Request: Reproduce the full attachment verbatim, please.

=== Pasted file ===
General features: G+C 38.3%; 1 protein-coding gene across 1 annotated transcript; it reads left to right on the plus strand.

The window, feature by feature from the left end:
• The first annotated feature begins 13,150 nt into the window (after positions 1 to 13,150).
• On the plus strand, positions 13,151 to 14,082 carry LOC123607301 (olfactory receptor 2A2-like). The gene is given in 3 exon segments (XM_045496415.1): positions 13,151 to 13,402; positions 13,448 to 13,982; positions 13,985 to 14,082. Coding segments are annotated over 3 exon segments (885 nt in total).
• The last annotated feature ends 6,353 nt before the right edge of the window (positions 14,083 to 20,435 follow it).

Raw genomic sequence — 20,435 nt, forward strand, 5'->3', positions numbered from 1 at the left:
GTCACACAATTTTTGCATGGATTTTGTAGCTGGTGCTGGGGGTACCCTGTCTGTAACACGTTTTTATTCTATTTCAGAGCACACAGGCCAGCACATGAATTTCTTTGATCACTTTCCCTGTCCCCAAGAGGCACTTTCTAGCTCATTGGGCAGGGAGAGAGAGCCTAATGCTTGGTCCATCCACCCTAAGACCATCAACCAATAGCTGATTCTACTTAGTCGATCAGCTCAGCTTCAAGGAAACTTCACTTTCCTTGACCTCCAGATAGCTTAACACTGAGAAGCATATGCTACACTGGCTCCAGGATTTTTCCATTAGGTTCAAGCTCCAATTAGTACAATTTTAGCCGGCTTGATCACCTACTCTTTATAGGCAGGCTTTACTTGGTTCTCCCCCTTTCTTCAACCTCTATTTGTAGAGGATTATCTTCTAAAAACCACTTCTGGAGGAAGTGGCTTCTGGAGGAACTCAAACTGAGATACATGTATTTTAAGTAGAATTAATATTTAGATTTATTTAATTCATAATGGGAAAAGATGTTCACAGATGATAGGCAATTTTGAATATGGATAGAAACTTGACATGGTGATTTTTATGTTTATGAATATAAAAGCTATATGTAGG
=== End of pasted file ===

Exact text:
General features: G+C 38.3%; 1 protein-coding gene across 1 annotated transcript; it reads left to right on the plus strand.

The window, feature by feature from the left end:
• The first annotated feature begins 13,150 nt into the window (after positions 1 to 13,150).
• On the plus strand, positions 13,151 to 14,082 carry LOC123607301 (olfactory receptor 2A2-like). The gene is given in 3 exon segments (XM_045496415.1): positions 13,151 to 13,402; positions 13,448 to 13,982; positions 13,985 to 14,082. Coding segments are annotated over 3 exon segments (885 nt in total).
• The last annotated feature ends 6,353 nt before the right edge of the window (positions 14,083 to 20,435 follow it).

Raw genomic sequence — 20,435 nt, forward strand, 5'->3', positions numbered from 1 at the left:
GTCACACAATTTTTGCATGGATTTTGTAGCTGGTGCTGGGGGTACCCTGTCTGTAACACGTTTTTATTCTATTTCAGAGCACACAGGCCAGCACATGAATTTCTTTGATCACTTTCCCTGTCCCCAAGAGGCACTTTCTAGCTCATTGGGCAGGGAGAGAGAGCCTAATGCTTGGTCCATCCACCCTAAGACCATCAACCAATAGCTGATTCTACTTAGTCGATCAGCTCAGCTTCAAGGAAACTTCACTTTCCTTGACCTCCAGATAGCTTAACACTGAGAAGCATATGCTACACTGGCTCCAGGATTTTTCCATTAGGTTCAAGCTCCAATTAGTACAATTTTAGCCGGCTTGATCACCTACTCTTTATAGGCAGGCTTTACTTGGTTCTCCCCCTTTCTTCAACCTCTATTTGTAGAGGATTATCTTCTAAAAACCACTTCTGGAGGAAGTGGCTTCTGGAGGAACTCAAACTGAGATACATGTATTTTAAGTAGAATTAATATTTAGATTTATTTAATTCATAATGGGAAAAGATGTTCACAGATGATAGGCAATTTTGAATATGGATAGAAACTTGACATGGTGATTTTTATGTTTATGAATATAAAAGCTATATGTAGG